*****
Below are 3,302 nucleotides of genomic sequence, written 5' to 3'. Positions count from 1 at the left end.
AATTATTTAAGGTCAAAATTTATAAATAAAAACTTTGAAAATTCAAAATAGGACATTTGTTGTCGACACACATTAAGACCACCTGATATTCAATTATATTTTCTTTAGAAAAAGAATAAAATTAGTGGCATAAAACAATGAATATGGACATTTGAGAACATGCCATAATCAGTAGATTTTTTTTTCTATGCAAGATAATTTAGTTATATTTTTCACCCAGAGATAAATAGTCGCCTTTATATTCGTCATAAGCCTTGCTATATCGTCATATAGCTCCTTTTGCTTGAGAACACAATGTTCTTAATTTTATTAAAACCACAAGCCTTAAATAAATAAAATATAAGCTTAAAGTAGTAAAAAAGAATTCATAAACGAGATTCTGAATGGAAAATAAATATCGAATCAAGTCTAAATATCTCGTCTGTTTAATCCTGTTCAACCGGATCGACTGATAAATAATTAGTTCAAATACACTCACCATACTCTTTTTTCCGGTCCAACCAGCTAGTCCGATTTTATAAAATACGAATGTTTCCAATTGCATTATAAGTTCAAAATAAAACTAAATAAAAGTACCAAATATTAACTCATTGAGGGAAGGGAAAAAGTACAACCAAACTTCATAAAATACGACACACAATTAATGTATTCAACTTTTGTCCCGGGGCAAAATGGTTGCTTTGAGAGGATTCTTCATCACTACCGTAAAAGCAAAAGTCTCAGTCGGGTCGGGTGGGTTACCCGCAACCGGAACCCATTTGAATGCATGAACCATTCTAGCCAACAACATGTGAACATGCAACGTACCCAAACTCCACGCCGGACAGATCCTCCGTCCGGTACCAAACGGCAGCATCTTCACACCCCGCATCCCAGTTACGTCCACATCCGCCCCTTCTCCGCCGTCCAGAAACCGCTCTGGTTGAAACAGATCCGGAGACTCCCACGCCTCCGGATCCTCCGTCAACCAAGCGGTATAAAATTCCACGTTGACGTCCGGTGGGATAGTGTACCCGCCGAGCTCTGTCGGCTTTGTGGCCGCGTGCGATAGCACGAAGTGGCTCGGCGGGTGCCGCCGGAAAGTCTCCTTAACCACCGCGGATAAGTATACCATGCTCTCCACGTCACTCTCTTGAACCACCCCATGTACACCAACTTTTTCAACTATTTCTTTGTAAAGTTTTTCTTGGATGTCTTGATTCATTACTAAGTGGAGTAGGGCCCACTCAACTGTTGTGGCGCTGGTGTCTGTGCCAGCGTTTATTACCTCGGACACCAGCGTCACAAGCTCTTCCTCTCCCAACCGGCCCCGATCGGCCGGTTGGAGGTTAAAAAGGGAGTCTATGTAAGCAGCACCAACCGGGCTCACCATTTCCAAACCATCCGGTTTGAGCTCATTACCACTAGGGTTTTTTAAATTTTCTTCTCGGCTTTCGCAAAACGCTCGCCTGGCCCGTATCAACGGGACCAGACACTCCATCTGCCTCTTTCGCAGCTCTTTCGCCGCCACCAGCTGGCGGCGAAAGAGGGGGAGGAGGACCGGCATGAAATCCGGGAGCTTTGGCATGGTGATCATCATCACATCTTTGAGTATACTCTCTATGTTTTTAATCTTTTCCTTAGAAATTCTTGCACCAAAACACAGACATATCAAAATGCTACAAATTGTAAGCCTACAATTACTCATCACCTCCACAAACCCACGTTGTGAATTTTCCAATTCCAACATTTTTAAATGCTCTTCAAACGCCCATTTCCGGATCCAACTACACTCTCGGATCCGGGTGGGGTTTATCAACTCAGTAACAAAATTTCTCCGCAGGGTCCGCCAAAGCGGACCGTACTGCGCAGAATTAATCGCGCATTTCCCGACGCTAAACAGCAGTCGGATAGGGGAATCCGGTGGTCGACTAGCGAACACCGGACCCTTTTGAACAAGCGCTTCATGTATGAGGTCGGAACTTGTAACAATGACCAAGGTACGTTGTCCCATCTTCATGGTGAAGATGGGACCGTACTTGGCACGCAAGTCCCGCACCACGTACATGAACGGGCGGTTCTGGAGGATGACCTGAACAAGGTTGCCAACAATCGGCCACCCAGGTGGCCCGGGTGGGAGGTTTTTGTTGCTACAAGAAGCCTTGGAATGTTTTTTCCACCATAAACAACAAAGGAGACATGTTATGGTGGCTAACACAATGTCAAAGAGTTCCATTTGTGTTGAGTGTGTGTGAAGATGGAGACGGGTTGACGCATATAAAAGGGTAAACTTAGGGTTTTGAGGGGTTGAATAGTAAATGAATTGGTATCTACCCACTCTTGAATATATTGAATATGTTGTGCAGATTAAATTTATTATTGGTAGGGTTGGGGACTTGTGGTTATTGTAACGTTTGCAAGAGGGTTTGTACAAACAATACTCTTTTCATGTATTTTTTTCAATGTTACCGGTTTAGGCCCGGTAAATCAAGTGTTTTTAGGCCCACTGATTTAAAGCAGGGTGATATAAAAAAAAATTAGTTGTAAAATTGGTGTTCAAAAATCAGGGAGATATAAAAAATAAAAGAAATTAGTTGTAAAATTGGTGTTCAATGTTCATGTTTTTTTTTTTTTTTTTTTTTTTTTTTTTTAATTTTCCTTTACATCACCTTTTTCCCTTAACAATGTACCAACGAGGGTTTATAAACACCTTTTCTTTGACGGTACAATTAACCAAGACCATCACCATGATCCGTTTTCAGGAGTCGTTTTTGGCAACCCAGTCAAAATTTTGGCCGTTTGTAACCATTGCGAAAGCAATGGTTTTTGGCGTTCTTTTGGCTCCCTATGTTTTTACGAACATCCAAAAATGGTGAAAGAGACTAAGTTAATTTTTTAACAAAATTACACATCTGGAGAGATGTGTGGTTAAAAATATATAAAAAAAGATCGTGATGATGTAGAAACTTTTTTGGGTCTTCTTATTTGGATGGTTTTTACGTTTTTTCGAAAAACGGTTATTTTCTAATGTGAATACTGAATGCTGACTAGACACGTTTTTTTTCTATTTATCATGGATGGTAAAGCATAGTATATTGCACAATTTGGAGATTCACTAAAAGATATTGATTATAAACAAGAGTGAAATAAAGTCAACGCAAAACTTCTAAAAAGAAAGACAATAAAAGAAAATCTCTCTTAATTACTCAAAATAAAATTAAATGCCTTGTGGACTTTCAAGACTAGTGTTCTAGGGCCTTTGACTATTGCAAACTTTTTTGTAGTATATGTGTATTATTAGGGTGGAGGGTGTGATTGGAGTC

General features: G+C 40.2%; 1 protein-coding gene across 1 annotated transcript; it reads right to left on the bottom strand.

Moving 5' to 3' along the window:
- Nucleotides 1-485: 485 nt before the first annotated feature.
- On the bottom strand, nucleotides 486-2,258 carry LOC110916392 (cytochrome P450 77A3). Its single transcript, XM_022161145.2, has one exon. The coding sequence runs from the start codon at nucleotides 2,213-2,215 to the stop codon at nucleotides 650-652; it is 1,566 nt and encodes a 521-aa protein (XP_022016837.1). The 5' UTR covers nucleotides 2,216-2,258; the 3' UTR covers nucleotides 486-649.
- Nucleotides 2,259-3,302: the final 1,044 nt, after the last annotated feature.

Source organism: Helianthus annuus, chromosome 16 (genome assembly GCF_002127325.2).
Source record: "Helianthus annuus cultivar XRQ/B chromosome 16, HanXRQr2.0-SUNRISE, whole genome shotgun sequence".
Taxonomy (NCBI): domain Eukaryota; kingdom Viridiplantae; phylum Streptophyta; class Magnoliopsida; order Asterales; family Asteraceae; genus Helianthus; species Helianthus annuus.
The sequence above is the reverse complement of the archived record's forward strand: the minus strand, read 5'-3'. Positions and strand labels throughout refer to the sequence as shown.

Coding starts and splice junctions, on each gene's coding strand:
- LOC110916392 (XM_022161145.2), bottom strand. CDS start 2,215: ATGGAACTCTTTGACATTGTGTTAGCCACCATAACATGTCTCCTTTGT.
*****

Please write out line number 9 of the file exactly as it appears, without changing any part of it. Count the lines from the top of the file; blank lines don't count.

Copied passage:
Source record: "Helianthus annuus cultivar XRQ/B chromosome 16, HanXRQr2.0-SUNRISE, whole genome shotgun sequence".